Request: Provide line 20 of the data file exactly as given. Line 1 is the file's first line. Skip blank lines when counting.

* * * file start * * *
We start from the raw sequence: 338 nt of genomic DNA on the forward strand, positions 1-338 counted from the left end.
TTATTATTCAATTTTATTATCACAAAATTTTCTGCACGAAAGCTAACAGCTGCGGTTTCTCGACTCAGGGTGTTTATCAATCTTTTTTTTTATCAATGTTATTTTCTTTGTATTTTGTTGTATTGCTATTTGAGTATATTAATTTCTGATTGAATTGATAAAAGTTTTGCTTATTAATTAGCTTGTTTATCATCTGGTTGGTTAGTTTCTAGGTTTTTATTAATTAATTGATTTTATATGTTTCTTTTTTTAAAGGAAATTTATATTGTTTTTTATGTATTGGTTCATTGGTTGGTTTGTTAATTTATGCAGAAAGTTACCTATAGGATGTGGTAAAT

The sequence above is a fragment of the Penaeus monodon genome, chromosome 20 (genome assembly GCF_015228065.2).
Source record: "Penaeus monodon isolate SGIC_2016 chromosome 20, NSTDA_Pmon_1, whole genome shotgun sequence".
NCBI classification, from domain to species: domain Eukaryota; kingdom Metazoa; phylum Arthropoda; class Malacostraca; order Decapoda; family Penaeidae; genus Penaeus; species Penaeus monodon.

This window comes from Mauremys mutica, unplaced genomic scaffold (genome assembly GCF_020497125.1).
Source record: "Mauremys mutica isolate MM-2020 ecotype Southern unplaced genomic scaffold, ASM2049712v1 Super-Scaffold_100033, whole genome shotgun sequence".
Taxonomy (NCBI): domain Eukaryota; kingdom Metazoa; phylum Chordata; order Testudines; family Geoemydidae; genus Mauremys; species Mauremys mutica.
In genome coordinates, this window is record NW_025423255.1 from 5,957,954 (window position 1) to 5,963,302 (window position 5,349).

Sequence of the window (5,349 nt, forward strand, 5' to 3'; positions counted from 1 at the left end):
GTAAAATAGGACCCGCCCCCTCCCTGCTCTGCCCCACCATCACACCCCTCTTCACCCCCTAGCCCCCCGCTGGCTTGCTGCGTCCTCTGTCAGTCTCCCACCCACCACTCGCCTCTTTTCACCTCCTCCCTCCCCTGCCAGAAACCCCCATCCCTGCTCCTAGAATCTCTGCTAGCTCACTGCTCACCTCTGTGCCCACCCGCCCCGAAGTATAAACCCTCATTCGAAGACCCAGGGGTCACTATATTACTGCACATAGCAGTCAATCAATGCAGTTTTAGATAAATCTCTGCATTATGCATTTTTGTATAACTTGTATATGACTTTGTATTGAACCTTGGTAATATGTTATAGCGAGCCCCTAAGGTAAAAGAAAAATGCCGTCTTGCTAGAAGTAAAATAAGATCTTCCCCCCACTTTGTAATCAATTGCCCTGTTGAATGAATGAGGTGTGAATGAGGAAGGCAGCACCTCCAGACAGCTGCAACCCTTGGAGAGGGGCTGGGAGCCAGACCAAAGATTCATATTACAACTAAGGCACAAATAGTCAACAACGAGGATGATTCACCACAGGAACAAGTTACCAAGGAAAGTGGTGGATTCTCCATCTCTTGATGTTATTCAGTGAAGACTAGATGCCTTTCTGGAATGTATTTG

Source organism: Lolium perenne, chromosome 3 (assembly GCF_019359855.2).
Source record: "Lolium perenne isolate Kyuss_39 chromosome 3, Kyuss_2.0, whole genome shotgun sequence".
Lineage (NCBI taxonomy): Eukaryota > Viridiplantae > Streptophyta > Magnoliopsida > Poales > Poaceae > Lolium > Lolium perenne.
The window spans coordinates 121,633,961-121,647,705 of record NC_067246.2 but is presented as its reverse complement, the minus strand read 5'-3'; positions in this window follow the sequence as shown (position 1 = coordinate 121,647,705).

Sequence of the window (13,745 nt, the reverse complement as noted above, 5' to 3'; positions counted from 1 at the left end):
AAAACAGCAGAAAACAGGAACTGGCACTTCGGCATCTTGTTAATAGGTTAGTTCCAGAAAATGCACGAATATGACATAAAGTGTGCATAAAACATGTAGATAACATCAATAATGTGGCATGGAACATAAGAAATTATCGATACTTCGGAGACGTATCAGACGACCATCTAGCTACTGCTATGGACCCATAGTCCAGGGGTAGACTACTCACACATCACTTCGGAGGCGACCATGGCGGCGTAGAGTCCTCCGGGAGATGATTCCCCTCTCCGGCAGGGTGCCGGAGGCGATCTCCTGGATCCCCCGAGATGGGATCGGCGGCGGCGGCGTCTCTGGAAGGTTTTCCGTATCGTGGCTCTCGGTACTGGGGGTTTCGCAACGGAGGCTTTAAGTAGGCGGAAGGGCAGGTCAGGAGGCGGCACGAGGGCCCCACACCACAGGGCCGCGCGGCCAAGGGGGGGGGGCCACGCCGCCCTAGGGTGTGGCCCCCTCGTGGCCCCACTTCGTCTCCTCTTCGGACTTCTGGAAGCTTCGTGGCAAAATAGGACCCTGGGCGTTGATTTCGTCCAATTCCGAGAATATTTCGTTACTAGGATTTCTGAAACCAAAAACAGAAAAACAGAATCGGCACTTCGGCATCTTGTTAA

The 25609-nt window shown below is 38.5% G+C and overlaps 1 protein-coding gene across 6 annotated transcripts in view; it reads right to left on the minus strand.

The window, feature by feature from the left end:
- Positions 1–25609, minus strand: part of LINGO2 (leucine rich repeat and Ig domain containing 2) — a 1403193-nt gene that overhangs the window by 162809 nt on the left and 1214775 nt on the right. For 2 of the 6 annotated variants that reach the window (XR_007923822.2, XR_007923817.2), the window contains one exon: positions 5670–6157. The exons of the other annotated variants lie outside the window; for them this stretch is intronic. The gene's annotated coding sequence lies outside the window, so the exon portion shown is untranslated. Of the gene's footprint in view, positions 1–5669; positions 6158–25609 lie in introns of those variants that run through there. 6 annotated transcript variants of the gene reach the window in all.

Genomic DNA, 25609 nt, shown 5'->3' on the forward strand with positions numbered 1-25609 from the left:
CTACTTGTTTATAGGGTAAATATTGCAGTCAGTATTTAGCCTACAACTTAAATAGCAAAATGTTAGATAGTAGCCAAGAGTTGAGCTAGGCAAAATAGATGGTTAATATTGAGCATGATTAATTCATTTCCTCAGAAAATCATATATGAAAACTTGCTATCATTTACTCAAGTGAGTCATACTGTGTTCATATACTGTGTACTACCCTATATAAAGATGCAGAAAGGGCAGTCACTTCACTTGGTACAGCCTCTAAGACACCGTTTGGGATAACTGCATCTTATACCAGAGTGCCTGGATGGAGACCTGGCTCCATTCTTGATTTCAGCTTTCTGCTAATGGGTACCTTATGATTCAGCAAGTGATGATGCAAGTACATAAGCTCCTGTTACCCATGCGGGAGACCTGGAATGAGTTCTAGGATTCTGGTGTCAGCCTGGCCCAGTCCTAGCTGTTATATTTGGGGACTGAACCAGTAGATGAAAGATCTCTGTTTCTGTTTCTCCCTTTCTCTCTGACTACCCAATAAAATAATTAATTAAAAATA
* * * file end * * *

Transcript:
- Positions 1–25609, minus strand: part of LINGO2 (leucine rich repeat and Ig domain containing 2) — a 1403193-nt gene that overhangs the window by 162809 nt on the left and 1214775 nt on the right. For 2 of the 6 annotated variants that reach the window (XR_007923822.2, XR_007923817.2), the window contains one exon: positions 5670–6157. The exons of the other annotated variants lie outside the window; for them this stretch is intronic. The gene's annotated coding sequence lies outside the window, so the exon portion shown is untranslated. Of the gene's footprint in view, positions 1–5669; positions 6158–25609 lie in introns of those variants that run through there. 6 annotated transcript variants of the gene reach the window in all.